Thomson Reuters Foundation

Inform - Connect - Empower

FACTBOX-A year of lows for U.S. Congress

Source: Thomson Reuters Foundation - Fri, 23 Dec 2011 00:03 GMT
Author: Reuters
Tweet Recommend Google + LinkedIn Email Print
Leave us a comment

(Reuters) - A tough year for the U.S. Congress is drawing to a close after Democrats and Republicans agreed to temporarily extend a payroll tax break following a bruising fight and as the two parties try to position themselves for next year's elections.

Here is a recap of some of the battles that helped reduce U.S. public approval of Congress to new lows around 10 percent.


This was the first pitched battle over spending and taxes after Republicans won control of the House of Representatives in November 2010. Tea Party conservatives, now major players in Republican politics, demanded big spending cuts and a commitment to smaller government by party leaders.

Democrats resisted deep cuts to education and other government programs they said were needed to help people struggling in a sluggish economy. The two sides were also embroiled in disputes over social issues like abortion rights.

The squabbling nearly halted government operations in April for the first time since a 21-day shutdown between Dec. 15, 1995 and Jan. 6, 1996. A deal cutting spending by ${esc.dollar}38 billion was struck at the last possible minute to avert the crisis.


Tensions boiled over during the summer over increasing the U.S. credit limit to allow the federal government to continue to pay its bills. U.S. creditworthiness was being questioned by investors, including China, the top international investor in U.S. Treasuries.

President Barack Obama and congressional leaders tried to come up with a deal that would satisfy Tea Party demands for more spending cuts and Democratic desires to raise taxes on the wealthy to reduce deficits. Nothing seemed to work and global financial markets grew increasingly nervous.

In the end, congressional leaders struck a face-saving agreement that allowed Obama to raise the debt ceiling. It included ${esc.dollar}917 billion in spending cuts over 10 years and a promise of an additional ${esc.dollar}1.2 trillion. The deal was signed into law in early August.

The vitriolic debate leading up to the agreement fueled public disgust with Congress and prompted Standard & Poor's credit rating agency to strip the United States of its stellar AAA rating.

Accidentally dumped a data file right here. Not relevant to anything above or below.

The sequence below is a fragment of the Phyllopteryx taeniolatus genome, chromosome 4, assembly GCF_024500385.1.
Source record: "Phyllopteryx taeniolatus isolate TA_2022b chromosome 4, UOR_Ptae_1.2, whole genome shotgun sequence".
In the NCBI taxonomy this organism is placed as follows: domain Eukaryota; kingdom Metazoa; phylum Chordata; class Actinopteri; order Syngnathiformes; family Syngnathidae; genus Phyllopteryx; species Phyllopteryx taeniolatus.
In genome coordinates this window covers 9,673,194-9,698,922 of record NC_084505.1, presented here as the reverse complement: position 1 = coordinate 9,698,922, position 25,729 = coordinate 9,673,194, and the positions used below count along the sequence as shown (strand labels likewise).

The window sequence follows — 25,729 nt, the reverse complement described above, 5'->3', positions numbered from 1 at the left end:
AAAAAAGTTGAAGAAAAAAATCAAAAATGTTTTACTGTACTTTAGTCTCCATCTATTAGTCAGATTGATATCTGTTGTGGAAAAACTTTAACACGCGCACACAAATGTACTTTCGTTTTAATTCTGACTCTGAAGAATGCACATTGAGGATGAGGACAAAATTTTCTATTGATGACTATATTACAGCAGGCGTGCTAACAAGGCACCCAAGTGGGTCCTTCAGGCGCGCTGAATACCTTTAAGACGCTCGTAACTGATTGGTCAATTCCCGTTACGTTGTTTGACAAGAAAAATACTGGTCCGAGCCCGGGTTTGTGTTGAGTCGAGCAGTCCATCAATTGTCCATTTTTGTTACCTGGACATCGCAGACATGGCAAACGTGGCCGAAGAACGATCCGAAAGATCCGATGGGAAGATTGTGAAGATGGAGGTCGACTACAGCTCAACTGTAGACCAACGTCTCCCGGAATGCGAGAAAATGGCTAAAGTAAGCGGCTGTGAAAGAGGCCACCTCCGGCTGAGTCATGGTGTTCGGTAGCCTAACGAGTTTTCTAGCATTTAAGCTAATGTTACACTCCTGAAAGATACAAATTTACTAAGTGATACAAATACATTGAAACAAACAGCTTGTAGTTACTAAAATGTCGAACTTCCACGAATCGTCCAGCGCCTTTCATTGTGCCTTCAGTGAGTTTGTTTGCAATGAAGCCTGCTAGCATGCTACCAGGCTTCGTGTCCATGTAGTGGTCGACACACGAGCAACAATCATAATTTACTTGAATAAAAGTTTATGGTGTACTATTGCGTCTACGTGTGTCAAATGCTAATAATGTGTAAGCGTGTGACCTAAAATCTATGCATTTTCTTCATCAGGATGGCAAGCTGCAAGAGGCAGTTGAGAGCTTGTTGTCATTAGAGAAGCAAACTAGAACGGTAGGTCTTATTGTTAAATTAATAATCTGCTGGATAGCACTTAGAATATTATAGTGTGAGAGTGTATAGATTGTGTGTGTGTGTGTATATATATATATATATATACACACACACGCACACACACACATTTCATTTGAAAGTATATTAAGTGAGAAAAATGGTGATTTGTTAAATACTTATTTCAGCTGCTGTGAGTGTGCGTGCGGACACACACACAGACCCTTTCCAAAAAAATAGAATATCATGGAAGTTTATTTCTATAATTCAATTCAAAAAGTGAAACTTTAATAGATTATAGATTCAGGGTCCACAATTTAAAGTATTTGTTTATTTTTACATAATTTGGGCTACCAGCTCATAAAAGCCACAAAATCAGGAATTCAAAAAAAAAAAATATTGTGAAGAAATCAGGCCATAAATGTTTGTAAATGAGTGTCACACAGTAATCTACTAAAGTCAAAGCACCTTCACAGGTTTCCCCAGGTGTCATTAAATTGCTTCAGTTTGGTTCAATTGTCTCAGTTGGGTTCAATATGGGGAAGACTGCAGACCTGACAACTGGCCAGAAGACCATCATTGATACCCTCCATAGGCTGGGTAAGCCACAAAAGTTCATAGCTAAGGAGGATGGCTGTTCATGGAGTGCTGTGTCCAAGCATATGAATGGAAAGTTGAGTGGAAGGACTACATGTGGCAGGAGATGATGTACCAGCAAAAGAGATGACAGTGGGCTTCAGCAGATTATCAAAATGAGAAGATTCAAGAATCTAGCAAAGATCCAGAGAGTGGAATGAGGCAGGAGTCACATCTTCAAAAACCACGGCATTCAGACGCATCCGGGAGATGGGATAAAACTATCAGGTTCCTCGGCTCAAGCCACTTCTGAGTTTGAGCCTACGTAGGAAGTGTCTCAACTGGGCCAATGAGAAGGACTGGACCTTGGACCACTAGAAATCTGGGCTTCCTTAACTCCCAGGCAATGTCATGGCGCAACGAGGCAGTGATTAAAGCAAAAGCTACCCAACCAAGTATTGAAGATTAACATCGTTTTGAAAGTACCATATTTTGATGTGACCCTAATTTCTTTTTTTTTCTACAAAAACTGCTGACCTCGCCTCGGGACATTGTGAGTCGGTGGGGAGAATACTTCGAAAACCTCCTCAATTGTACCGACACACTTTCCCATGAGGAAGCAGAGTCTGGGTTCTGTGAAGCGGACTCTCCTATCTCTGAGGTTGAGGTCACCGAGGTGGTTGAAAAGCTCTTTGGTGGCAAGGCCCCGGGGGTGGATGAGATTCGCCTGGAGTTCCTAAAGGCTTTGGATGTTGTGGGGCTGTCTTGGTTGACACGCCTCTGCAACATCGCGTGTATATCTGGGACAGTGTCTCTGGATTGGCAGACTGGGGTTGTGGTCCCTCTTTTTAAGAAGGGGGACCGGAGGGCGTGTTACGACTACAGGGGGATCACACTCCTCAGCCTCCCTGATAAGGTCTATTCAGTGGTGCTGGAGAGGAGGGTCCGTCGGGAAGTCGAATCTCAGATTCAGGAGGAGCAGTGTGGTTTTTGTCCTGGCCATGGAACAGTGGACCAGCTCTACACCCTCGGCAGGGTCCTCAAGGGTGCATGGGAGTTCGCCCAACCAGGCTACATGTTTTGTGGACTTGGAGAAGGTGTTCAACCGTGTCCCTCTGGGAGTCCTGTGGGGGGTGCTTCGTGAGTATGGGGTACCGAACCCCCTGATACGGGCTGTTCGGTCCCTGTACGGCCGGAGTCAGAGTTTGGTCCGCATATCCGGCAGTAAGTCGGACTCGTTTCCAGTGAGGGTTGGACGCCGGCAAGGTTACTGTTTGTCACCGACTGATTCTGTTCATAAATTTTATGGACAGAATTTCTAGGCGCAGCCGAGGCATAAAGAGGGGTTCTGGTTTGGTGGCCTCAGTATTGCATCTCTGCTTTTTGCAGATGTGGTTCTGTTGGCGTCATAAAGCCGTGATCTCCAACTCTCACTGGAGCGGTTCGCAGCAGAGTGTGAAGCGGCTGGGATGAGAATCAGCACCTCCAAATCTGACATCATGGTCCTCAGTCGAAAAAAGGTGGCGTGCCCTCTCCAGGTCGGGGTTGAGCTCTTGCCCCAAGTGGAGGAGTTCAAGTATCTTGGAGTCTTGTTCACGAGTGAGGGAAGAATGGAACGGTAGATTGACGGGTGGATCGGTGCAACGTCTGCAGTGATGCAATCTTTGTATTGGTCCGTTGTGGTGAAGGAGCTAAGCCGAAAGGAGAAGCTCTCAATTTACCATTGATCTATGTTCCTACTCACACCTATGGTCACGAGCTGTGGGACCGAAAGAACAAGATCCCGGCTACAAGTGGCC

A dispute over labor rights and subsidies for small community air service triggered a partial shutdown of Federal Aviation Administration services over two weeks in July and August, putting thousands of government workers and contractors temporarily out of work.

A bipartisan compromise that left core issues unresolved permitted Congress to fully fund aviation spending through September. A subsequent agency funding extension expires in January.


A battle over funding for the Federal Emergency Management Agency in September threatened a spending bill that would keep the government functioning beyond Oct. 1, when the new fiscal year began.

The dispute focused on much needed disaster relief for communities ravaged by tornadoes, floods and other calamities in one of the most extreme years for weather in U.S. history.

Democrats and Republicans had deadlocked over whether some short-term funding for FEMA would have to be offset with spending cuts. A government shutdown was averted after the agency said it had enough to last until the fiscal year began. Congress then passed a temporary government funding measure that gave lawmakers more time to work through their differences.


The August debt ceiling agreement created a special congressional committee that was asked to find at least ${esc.dollar}1.2 trillion in deficit reduction over 10 years.

The panel of six Democrats and six Republicans began negotiations with high hopes of reaching agreement but ended nearly three months of closed-door talks in failure.

Credit rating agencies have warned that further failures by U.S. lawmakers to come to grips with budget deficits or efforts to block automatic spending cuts now set to begin in 2013 could trigger a downgrade of U.S. debt.


Lawmakers came close to shutting down many government agencies in November after becoming deadlocked over an extension of a popular tax break for workers. The impasse threatened a massive spending bill to fund much of the government through the rest of fiscal 2012, which began on Oct 1.

With just hours to spare before government agencies began laying off workers and suspending operations, Congress passed the spending bill. The Senate overwhelmingly approved a two-month extension of the payroll tax to give lawmakers more time to negotiate a way to cover the cost.

House Republicans balked.

But House Speaker John Boehner came under increasing pressure, much of it from his fellow Republicans in the Senate, to pass the temporary extension. The stalemate was damaging the image of Republicans heading into next year's congressional and presidential elections, analysts said. Boehner relented and reached an agreement with Senate Democratic Leader Harry Reid to pass the Senate's two-month extension with a minor change. (Reporting by Donna Smith; Editing by Paul Simao)

We welcome comments that advance the story through relevant opinion, anecdotes, links and data. If you see a comment that you believe is irrelevant or inappropriate, you can flag it to our editors by using the report abuse links. Views expressed in the comments do not represent those of the Thomson Reuters Foundation. For more information see our Acceptable Use Policy.

comments powered by Disqus
Most Popular

Latest slideshow

See allSee all
Featured jobs